In other words, think big on topics like AI, automation, robotics, cognitive science etc.
Likelihood? Thinking big is something that will appeal – let’s face it, Trump’s not exactly shy of grandiose claims – but I suspect it will come in the form of getting people to Mars etc. AI and robotics et al will be perceived as job killers.
(4) Increase access to high quality STEM education.
There’s a need for one billion STEM graduates in the US workforce by 2022 so this needs to be a public education priority.
Likelihood? Not seeing it.
(5) Improve diversity, equity and inclusion and mitigate the impacts of bias.
OSTP argues that the US’s role as tech leader is enhanced by the “unparalleled diversity of the American people and the diversity of ideas that they generate”. The Federal Government must do everything it can to support greater diversity and inclusion.
Likelihood? The tech industry itself has been on collision course with highest level members of the incoming Trump administration on diveristy and inclusion. This has potential to lead to conflicts ahead. Fine words need to be matched by deeds.
(6) Support innovative entrepreneurs.
This means addressing income inequality, promoting competitive markets, reducing unduly restrictive occupational licensing, and scaling up rapid skills training. It also means ensuring early stage entrepreneurs have access to start-up capital.
Likelihood? Again this should appeal to the business mentality as a basic principle, but some of the requirements – such as those around income inequality – may be stumbling points.
(7) Maximize economic and social return from Federal Government data.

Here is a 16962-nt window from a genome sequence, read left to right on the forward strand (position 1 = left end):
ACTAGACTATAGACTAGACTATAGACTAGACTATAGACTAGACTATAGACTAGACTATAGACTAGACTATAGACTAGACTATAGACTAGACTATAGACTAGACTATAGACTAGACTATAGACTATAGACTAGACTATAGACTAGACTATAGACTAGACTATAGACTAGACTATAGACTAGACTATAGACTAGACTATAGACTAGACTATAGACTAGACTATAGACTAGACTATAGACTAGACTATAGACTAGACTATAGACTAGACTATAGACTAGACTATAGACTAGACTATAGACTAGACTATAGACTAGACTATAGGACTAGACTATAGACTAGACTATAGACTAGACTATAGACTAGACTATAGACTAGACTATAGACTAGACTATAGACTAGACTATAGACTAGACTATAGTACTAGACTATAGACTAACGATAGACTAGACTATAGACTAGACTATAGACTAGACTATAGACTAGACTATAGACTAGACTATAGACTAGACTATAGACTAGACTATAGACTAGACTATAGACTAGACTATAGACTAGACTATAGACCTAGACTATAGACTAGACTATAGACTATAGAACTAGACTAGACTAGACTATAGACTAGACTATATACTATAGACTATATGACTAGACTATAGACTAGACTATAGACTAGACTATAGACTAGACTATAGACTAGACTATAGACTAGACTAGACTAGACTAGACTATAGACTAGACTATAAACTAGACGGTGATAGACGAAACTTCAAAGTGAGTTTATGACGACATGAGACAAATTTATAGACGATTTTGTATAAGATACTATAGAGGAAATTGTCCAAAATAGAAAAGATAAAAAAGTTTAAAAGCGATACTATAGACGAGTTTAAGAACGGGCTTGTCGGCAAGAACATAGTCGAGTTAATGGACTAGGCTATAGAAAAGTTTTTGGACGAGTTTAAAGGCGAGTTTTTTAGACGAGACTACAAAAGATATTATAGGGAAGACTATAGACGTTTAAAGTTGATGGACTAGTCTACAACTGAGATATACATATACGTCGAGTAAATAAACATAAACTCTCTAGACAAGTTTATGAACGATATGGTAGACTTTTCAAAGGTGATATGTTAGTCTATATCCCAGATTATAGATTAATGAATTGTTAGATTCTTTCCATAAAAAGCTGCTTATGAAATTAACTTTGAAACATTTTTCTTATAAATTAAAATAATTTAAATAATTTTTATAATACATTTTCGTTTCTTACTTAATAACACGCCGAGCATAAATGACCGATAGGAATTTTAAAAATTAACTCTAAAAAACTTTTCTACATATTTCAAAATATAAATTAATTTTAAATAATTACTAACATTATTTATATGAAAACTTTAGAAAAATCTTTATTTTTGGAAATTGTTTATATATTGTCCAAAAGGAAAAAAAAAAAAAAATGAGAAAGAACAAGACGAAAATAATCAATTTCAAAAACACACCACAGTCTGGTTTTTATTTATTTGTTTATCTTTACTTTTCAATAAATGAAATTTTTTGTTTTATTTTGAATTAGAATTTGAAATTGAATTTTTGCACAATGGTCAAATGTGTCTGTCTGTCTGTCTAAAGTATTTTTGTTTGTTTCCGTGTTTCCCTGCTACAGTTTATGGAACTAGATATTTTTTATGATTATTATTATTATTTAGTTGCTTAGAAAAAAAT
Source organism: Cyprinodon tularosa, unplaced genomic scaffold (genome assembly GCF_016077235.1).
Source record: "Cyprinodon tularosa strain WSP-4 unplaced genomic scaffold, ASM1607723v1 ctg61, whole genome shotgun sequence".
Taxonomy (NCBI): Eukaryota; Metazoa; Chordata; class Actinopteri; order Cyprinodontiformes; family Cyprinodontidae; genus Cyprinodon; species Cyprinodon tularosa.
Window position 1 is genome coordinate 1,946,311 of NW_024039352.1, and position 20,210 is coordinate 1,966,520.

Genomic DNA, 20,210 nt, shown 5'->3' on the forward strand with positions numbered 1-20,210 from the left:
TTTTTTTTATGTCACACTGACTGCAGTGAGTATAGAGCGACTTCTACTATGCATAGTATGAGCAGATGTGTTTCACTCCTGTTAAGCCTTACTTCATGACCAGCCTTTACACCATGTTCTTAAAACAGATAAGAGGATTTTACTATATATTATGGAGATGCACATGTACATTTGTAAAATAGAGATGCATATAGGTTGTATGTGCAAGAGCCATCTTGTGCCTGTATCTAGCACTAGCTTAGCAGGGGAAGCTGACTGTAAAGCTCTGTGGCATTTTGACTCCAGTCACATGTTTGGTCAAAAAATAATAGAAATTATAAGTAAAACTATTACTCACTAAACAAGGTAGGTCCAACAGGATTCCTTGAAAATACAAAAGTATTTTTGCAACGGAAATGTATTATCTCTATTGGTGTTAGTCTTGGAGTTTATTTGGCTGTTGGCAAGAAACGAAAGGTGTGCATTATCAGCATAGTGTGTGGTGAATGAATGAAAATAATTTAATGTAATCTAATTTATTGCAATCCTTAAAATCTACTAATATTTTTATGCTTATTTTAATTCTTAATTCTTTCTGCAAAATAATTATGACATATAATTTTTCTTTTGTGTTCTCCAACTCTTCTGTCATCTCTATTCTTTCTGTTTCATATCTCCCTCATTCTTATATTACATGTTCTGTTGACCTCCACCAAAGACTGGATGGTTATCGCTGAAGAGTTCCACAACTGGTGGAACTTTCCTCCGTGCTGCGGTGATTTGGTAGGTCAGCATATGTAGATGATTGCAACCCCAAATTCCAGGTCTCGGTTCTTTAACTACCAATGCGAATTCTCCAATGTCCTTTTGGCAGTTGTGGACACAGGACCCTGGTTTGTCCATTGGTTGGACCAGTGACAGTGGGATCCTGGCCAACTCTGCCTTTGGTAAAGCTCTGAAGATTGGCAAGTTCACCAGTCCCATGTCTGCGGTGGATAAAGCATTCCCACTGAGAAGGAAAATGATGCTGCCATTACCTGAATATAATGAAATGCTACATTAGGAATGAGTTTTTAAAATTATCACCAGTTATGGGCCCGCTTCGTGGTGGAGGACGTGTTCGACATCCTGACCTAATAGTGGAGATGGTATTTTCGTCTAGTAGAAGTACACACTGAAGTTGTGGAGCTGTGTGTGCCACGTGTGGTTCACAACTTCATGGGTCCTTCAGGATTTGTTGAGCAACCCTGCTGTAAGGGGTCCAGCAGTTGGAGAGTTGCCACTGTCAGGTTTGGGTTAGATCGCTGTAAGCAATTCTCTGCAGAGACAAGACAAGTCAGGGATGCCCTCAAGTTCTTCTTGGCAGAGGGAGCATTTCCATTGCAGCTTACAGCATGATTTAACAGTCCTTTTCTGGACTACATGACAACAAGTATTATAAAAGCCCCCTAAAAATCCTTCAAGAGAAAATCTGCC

In other words, use open data and data science to underpin, inform and support Federal agencies and decision-makers in their policy roles.
Likelihood? Use facts to make big decisions. Well, let’s come back on that one in a few months time and see where we’ve got to.
(8) Increase federal agency capacity for innovation.
This can be facilitated by upgrading digital collaboration tools, allowing for real-time shared documents, instant messaging, video conferencing, access to social media and wiki-based sites for team projects, data and content management.
Likelihood? You can’t trust computers.
(9) Promote open government through transparency, participation and collaboration.
OSTP says that work to date here has led to cost savings, fuelled American businesses, improved civic services, informed policy, catalyzed research and scientific discoveries, driven transparency and accountability, expanded and broadened collaboration, and increased public participation in the democratic dialogue.
Likelihood? Building a culture of transparency and openness in government. Again, let’s come back to this one in a few months time. Maybe by then the President Elect’s tax returns will have been released.
(10) Continue international tech and science co-operation.
OSTP has represented the White House at meetings with other countries on tech partnerships, including China, India and Japan, as well as participating in tech-related initiatives with “Muslim-majority countries”.
Likelihood? Get real! There’s already talk of trade wars with other nations, particularly China. And is an administration that’s talked about building a Muslim registry really one that’s going to be open to tech sharing with Muslim countries?
An interesting to-do list that I suspect will not find favor in quite a few quarters of the incoming administration. There’s an inherent mistrust of transformative organizations like OSTP on the American Right, which we’ll look at here. And I’m rather afraid that the people who took Trump to power aren’t going to be particularly bothered about what happens to such bodies over the next four years as they have some clear priorities that have just been captured in a new study. We’ll pick that up here as well.